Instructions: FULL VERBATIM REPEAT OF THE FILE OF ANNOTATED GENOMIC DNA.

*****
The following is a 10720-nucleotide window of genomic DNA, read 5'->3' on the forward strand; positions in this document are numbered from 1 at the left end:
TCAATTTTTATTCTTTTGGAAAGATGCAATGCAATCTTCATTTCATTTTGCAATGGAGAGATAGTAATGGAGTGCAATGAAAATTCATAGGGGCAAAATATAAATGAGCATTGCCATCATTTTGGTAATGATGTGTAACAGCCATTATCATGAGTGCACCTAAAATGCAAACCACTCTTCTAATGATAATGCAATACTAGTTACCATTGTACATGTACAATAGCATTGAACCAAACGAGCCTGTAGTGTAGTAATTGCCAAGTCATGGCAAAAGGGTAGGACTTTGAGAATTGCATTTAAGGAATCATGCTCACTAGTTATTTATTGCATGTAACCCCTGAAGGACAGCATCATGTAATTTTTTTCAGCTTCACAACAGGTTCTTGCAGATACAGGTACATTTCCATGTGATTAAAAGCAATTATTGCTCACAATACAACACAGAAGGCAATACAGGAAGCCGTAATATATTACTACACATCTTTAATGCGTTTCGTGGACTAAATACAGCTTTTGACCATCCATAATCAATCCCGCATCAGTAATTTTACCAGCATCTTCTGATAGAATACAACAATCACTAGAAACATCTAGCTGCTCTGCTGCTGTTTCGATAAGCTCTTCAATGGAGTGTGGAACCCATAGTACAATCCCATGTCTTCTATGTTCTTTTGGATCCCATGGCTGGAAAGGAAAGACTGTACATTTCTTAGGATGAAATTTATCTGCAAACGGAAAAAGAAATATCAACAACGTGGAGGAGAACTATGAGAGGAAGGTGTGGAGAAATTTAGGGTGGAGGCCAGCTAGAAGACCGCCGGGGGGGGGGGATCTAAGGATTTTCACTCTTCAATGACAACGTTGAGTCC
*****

The following is a 10720-nucleotide window of genomic DNA, read 5'->3' on the forward strand; positions in this document are numbered from 1 at the left end:
TCAATTTTTATTCTTTTGGAAAGATGCAATGCAATCTTCATTTCATTTTGCAATGGAGAGATAGTAATGGAGTGCAATGAAAATTCATAGGGGCAAAATATAAATGAGCATTGCCATCATTTTGGTAATGATGTGTAACAGCCATTATCATGAGTGCACCTAAAATGCAAACCACTCTTCTAATGATAATGCAATACTAGTTACCATTGTACATGTACAATAGCATTGAACCAAACGAGCCTGTAGTGTAGTAATTGCCAAGTCATGGCAAAAGGGTAGGACTTTGAGAATTGCATTTAAGGAATCATGCTCACTAGTTATTTATTGCATGTAACCCCTGAAGGACAGCATCATGTAATTTTTTTCAGCTTCACAACAGGTTCTTGCAGATACAGGTACATTTCCATGTGATTAAAAGCAATTATTGCTCACAATACAACACAGAAGGCAATACAGGAAGCCGTAATATATTACTACACATCTTTAATGCGTTTCGTGGACTAAATACAGCTTTTGACCATCCATAATCAATCCCGCATCAGTAATTTTACCAGCATCTTCTGATAGAATACAACAATCACTAGAAACATCTAGCTGCTCTGCTGCTGTTTCGATAAGCTCTTCAATGGAGTGTGGAACCCATAGTACAATCCCATGTCTTCTATGTTCTTTTGGATCCCATGGCTGGAAAGGAAAGACTGTACATTTCTTAGGATGAAATTTATCTGCAAACGGAAAAAGAAATATCAACAACGTGGAGGAGAACTATGAGAGGAAGGTGTGGAGAAATTTAGGGTGGAGGCCAGCTAGAAGACCGCCGGGGGGGGGGGATCTAAGGATTTTCACTCTTCAATGACAACGTTGAGTCC